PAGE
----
JOHN CROW, 1987-1994

Bay Street was less than enthused when John Crow was named the central bank’s fifth governor. The Globe wrote that his appointment “was greeted with near-yawns” by those in Toronto’s financial community, who had hoped for an outsider. Mr. Crow also had a reputation for being abrasive, though The Globe’s report said “sources close to the central bank say he has improved his ‘people skills’ in recent years.” By the end of his tenure, any notion of better behaviour was long forgotten. “Crow routinely adopted an icy, lecturing tone reminiscent of Margaret Thatcher,” said a Globe story from 1994, which also described the British-born, Oxford-educated Mr. Crow as “aloof” and “arrogant.”

GORDON THIESSEN, 1994-2001

By all accounts, Gordon Thiessen was a breath of fresh air after Mr. Crow. “Gordon will come with a different style, a kinder, gentler style,” one Bank of Canada insider told The Globe. Another source said Mr. Thiessen was “sensitive” to other people’s positions on issues. “I’ve never heard him shout at anybody,” the person said. Just before Mr. Thiessen officially took the position, a Globe feature described him as having “a honeymoon halo that is already astonishingly bright” after the tumultuous Crow years.

DAVID DODGE, 2001-2008

To some degree, David Dodge’s appointment was a shock. He was the first governor recruited from outside the central bank, and early stories painted him as the outsider: “If Alan Greenspan brought a Wall Street pinstripe style to his job as the U.S. central banker, David Dodge will bring his professorial tweed jackets to his new role as governor of the Bank of Canada,” The Globe wrote. Most concerns weren’t about Mr. Dodge’s academic background, however, but about his independence: he had served previously under then-Finance Minister Paul Martin. Globe columnist Madelaine Drohan wrote that any such concerns were blown out of proportion. “Finance Department lore is replete with tales of flaming rows between Mr. Dodge and Mr. Martin over points of policy,” she wrote. “Some who know both men suggest that Mr. Dodge might savour going up against his old boss again in a more independent capacity.”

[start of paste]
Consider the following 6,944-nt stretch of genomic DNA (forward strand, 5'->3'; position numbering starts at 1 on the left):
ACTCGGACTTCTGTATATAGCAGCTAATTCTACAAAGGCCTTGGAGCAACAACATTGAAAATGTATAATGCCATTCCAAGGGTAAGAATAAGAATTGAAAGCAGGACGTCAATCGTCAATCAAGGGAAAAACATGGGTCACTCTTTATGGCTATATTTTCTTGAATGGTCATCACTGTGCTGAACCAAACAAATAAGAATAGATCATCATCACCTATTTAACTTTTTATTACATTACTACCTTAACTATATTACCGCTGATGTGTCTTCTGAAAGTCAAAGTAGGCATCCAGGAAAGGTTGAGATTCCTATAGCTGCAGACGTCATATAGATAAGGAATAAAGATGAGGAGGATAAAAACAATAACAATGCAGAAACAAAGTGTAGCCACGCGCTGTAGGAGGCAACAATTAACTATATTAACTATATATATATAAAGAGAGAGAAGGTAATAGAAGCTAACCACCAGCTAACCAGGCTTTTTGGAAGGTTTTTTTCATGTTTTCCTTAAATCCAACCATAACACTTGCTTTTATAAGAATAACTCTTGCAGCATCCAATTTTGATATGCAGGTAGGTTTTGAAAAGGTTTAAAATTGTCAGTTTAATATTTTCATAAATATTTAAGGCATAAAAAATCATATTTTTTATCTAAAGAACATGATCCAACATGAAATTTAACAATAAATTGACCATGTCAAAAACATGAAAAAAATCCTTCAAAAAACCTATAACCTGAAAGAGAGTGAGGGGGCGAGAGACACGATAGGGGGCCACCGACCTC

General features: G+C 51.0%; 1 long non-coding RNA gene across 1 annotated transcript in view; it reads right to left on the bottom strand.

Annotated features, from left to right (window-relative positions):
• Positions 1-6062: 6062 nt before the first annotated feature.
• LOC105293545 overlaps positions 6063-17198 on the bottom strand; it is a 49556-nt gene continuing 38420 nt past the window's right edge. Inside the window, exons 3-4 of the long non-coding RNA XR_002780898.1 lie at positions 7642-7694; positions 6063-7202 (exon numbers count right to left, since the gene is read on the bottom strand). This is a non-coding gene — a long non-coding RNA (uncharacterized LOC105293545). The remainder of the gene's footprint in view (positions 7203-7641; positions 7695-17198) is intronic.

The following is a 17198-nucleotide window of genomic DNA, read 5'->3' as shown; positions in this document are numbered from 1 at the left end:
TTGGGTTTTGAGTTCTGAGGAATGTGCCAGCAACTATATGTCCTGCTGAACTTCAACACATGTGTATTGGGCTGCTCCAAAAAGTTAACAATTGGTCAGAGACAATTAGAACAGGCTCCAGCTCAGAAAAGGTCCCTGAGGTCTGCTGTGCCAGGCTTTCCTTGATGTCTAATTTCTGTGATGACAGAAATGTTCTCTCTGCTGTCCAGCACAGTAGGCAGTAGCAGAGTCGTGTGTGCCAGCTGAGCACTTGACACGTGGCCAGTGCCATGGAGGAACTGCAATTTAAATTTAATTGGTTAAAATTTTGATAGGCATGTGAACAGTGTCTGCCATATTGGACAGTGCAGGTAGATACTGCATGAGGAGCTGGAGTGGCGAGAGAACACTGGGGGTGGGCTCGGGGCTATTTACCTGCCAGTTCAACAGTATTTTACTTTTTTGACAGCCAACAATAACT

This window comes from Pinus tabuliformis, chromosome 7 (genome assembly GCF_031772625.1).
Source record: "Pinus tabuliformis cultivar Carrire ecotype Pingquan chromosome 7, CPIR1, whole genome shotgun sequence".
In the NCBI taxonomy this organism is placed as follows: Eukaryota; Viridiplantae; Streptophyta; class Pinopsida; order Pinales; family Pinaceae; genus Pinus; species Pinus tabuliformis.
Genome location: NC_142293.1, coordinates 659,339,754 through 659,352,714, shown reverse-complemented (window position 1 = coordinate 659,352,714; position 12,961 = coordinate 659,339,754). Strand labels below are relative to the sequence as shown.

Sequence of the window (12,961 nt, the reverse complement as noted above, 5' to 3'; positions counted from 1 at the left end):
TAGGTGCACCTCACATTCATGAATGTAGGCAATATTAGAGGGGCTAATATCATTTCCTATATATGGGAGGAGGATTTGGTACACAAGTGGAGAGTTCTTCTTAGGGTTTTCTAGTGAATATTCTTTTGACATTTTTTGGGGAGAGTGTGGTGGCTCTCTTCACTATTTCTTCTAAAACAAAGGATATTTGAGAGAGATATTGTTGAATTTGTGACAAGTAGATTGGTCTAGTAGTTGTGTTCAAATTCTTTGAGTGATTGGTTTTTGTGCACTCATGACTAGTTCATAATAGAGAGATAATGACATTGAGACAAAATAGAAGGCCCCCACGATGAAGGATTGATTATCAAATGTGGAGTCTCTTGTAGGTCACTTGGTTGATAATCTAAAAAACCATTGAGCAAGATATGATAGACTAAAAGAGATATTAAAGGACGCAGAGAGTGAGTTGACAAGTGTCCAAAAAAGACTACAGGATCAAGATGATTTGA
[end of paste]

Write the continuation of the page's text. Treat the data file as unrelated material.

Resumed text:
MARK CARNEY, 2008-2013

The Mark Carney lovefest was already under way when he was announced as the central bank’s next governor on Oct. 4, 2007. The following day, articles in The Globe described him as everything from “whiz kid” to “rising star” in our nation’s capital. “[Mr. Carney’s] been successful in athletics, academics and business, and there’s every reason to think he’ll be a resounding success at the Bank of Canada,” a former colleague of Mr. Carney’s told The Globe. More than five years later, it’s tough to argue otherwise.

STEPHEN POLOZ, 2013 -

Stephen Poloz is an unknown commodity outside Ottawa. Mr. Poloz, 57, is a respected economist with a PhD from the University of Western Ontario. As head of Export Development Canada, a Crown corporation that finances and insures exports, Mr. Poloz oversaw an expansion of the institution’s power to do more domestic lending. Mr. Poloz also served as EDC’s chief economist and as president of the Ottawa Economics Association.

With files from Kevin Carmichael and Bill Curry

Follow us on Twitter: @GlobeBusiness